Using NMR spectroscopy, the effect of temperature on the base pair stability of of the cocaine-binding aptamer has been investigated by studying the imino proton exchange rates of the base pairs in their free and ligand bound states.  MN4 is a variant of the cocaine-binding aptamer that binds to cocaine tighter than the originally selected sequence. It consists of a three stems centered on a three-way junction with a dinucleotide bulge and 2 A-G mismatches. What make this aptamer exciting however is that it binds to quinine tighter than the ligand it was selected for. Off target ligand binding is not uncommon with aptamers, but off target binding that is tighter the intended ligand is rarely seen. The MN4 aptamer was studied using magnetization transfer NMR. This is done by selectively magnetizing the potion of the NMR spectrum where the imino resonances are found, and then seeing how long it take for the peaks…

Making sense of SELEX data

Tristan Cragnolini12, Alex Martin3, Helen Lavender3, Lucy Colwell12

Aptamex Ltd, 6 Arlington St, London, SW1A 1RE

Department of Chemistry, Lensfield Road, Cambridge, CB2 1EW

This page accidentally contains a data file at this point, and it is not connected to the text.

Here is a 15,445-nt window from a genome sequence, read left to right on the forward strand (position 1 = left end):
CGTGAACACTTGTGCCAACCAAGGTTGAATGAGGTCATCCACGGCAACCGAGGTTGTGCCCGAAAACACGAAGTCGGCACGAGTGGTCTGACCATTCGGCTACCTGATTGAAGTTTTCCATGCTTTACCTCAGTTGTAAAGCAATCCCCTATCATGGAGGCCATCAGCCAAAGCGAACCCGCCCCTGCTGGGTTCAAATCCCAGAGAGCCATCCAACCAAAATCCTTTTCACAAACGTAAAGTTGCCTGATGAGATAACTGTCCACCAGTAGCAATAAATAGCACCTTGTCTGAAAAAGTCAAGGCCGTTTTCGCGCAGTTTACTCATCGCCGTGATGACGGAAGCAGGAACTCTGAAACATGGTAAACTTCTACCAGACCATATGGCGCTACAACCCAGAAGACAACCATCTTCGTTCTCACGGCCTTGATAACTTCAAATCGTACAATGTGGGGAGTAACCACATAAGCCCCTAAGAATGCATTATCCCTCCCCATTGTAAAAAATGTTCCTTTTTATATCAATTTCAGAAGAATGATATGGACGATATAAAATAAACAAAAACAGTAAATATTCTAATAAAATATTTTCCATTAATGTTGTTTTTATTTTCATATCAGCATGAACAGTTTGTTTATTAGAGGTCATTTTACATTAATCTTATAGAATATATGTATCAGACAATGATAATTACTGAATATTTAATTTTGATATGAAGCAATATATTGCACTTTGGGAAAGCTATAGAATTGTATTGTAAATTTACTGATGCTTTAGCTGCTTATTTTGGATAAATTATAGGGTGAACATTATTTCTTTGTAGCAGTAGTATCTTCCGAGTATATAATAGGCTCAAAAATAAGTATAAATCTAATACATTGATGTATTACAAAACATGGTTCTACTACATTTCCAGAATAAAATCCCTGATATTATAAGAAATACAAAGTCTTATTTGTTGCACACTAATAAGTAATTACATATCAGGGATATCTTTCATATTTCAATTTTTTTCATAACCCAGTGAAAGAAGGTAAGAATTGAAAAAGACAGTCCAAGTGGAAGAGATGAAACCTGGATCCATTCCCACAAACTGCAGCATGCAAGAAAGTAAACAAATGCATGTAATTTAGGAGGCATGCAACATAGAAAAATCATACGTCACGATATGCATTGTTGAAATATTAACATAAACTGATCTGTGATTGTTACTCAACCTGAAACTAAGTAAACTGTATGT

Centauri Therapeutics, Discovery Park, Sandwich, CT13 9ND, Kent, UK

SELEX has shown considerable success as a method to discover RNA sequences with specific binding properties, yet identification of the best aptamers from a library that contains numerous sequences remains a significant challenge.To address this challenge, we have developed an interactive computational workbench that streamlines SELEX data analysis, providing tools that identify candidate aptamers, and facilitate optimisation of their sequence and structure.In this poster we use simulated SELEX datasets to demonstrate the role played by these tools in the aptamer discovery process, through  identification of highly amplified sequences over multiple SELEX rounds, visualisations that identify noteworthy change in the pool composition between rounds, and structure refinement using embedded automatic prediction tools.

Comparison of pharmacological effects of HD1 and HD22 thrombin binding aptamers on human platelets, thrombin activity and thrombus formation

Katarzyna Derszniak1,2, Kamil Przyborowski 1, Karolina Matyjaszczyk 1,3, Maria Nowakowska 2, Stefan Chlopicki 1, 4

Jagiellonian Centre for Experimental Therapeutics (JCET), Jagiellonian University, Krakow, Poland

Faculty of Chemistry, Jagiellonian University, Krakow, Poland

Chair and Department of Toxicology, Jagiellonian University, Krakow, Poland

Chair of Pharmacology, Jagiellonian University, Medical College, Krakow, Poland